Although Niemann usually lives in New York for part of the year, he’s been working from his studio in Berlin since the onset of the pandemic. “I’m spending a lot of time just drawing—cityscapes, animals I saw at the zoo (one of the few places that are still open to visit), and turning these drawings into silkscreens and linocuts,” he tells Colossal.

Prior to lockdown, he was visiting cities like London and Tallin creating … Read the rest

Nanette, an Englewood resident, sits on and Wade’s porch in Edgewater. All images © Tonika Johnson, shared with permission

Though not Chicago’s true geographic center, the intersection of Madison Street, which runs east to west, and State Street, which runs north to south, is the central point for the city’s address system. Chicago native Tonika Johnson, however, has been viscerally aware that the north-south dividing line is not a mere postal distinction since she was a teenaged photographer, an experience she discusses in the latest interview supported by Colossal Members.

Doing this project and talking to so many people across racial lines has taught me that it’s like this self-perpetuating, self-fulfilling prophecy of segregation. If your worlds are so separate, you’re only going to understand it as much as your lived experience allows. You can find truth in whatever silly thing you think because you don’t have anything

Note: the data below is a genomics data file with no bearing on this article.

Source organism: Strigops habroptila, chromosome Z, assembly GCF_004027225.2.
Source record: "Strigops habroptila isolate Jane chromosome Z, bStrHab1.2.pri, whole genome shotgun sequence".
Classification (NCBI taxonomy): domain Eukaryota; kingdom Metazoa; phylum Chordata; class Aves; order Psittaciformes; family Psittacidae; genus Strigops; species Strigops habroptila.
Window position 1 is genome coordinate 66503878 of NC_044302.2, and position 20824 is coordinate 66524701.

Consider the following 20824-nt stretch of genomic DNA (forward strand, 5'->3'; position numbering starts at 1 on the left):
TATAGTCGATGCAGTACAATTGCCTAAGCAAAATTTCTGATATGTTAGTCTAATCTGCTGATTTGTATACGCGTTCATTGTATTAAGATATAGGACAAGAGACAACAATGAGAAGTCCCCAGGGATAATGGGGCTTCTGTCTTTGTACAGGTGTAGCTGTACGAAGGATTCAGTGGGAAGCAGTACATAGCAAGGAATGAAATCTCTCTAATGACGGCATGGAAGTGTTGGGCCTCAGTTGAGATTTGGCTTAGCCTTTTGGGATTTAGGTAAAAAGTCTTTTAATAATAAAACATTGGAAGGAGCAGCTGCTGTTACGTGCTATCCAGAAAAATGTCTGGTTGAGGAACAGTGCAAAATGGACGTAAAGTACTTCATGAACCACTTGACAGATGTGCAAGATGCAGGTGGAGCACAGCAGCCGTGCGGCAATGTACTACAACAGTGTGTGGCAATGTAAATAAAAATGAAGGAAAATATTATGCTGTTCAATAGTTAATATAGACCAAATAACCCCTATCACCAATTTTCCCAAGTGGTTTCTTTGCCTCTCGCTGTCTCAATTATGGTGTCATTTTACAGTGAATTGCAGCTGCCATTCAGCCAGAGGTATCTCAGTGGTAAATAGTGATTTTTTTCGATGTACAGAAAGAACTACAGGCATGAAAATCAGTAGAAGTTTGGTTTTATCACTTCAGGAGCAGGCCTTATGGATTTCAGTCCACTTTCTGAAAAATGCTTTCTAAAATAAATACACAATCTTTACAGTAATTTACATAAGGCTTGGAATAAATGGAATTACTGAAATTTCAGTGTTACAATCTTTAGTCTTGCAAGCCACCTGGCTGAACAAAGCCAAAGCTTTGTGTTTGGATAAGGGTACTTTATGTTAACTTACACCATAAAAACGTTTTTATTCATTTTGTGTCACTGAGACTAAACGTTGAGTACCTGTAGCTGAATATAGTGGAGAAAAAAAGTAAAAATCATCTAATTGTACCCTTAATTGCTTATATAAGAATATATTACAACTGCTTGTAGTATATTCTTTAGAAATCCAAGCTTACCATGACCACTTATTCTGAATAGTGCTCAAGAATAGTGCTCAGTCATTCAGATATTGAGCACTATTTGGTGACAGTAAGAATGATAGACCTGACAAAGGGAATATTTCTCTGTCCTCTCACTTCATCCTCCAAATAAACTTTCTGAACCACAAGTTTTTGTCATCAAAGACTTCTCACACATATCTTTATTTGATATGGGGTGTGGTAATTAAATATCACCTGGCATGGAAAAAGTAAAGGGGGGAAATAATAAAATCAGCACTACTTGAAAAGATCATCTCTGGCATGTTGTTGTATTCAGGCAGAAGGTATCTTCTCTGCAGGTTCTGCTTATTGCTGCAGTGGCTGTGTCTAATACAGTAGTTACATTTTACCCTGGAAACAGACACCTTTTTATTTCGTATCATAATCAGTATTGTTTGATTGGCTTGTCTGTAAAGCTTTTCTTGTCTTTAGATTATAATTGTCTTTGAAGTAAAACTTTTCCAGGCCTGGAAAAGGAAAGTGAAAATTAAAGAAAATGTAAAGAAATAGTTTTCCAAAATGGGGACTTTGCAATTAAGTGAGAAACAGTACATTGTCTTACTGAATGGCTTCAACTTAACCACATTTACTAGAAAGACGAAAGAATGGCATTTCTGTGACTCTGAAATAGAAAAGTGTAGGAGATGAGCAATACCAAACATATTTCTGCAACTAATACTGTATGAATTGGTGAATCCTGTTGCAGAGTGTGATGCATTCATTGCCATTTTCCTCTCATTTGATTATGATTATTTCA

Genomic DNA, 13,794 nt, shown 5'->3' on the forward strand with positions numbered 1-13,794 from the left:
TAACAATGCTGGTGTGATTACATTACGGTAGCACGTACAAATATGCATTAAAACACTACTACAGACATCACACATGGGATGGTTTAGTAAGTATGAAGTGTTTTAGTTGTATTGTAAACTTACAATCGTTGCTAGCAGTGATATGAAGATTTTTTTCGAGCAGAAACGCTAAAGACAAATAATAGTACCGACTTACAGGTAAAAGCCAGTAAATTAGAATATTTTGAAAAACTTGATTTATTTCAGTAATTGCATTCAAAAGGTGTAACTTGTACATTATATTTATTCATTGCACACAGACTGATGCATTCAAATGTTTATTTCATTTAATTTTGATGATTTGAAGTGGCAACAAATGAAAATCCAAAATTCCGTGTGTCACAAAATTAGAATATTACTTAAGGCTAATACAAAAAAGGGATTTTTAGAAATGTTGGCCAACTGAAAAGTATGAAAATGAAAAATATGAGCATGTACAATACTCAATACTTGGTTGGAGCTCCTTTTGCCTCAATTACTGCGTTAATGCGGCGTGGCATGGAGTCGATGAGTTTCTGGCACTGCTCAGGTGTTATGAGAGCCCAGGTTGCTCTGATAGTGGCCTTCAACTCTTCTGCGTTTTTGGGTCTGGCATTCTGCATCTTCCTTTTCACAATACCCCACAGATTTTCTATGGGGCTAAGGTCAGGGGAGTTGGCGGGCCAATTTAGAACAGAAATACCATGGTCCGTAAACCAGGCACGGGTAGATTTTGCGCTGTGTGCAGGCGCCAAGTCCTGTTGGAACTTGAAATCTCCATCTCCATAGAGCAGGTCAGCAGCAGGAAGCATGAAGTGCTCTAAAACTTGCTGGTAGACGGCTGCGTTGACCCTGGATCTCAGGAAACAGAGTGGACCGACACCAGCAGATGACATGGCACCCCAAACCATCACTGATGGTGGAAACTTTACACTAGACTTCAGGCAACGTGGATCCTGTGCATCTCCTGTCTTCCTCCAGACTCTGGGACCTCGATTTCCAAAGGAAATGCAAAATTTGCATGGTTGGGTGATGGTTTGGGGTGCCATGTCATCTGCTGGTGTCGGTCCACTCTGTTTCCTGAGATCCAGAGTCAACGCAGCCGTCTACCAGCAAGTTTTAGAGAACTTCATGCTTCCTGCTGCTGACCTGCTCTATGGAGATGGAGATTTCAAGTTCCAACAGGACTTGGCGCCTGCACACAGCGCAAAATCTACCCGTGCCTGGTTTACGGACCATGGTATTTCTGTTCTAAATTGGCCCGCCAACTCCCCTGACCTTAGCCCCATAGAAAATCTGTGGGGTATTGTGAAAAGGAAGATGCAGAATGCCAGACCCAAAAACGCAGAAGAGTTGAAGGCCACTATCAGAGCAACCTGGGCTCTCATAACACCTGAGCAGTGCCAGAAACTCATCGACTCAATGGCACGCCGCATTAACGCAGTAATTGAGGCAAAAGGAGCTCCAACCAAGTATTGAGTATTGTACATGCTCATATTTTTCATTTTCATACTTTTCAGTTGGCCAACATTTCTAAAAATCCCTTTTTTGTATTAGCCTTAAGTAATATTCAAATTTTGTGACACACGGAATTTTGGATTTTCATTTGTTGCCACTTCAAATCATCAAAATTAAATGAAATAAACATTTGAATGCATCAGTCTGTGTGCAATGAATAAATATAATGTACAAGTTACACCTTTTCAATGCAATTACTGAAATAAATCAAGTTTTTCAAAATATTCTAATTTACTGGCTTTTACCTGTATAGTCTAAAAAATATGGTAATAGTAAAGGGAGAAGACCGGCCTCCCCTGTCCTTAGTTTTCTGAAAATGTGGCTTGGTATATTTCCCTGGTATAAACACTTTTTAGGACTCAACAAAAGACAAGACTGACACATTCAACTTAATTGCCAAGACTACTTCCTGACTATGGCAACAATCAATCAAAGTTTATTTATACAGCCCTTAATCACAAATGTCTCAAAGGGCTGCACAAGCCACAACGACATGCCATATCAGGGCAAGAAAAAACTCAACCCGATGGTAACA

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All images © Allison May Kiphuth, shared with permission

Allison May Kiphuth (previously) shrinks the expansive landscapes found throughout the eastern United States into picturesque dioramas brimming with natural life. Through layered watercolor and ink renderings, the Maine-based artist creates a mix of quiet forest scenes and ocean habitats often under a dark, nighttime sky. She then stacks the outfitted wooden boxes, blending the marine and land-based pieces in varying positions that create new ecosystems with every combination.

Although Kiphuth derives much of her subject matter from the area around her home, she shares that experiencing new scenes is essential to her practice. “I haven’t been outside of Maine in over a year, and while this landscape is usually so expansively beautiful to me, without the contrast of other landscapes for perspective, it’s been feeling incredibly small,” a feeling that’s amplified by her living and working from a … Read the rest

“The Interrupted Sleep” (1750) by François Boucher

Every month, Colossal shares a selection of opportunities for artists and designers, including open calls, grants, fellowships, and residencies. If you’d like to list an opportunity here, please get in touch at [email protected]. You can also join our monthly Opportunities for Artists newsletter.

 

Grants & Fellowships

Creative Capital Award Applications Now Open
Artists selected for a Creative Capital Award may receive up to $50,000 in funding for new projects, as well as a wide range of counsel, career development, and networking opportunities to make their work come to life. Deadline: March 1, 2021.

Designing a Better Chicago: Design Impact Grants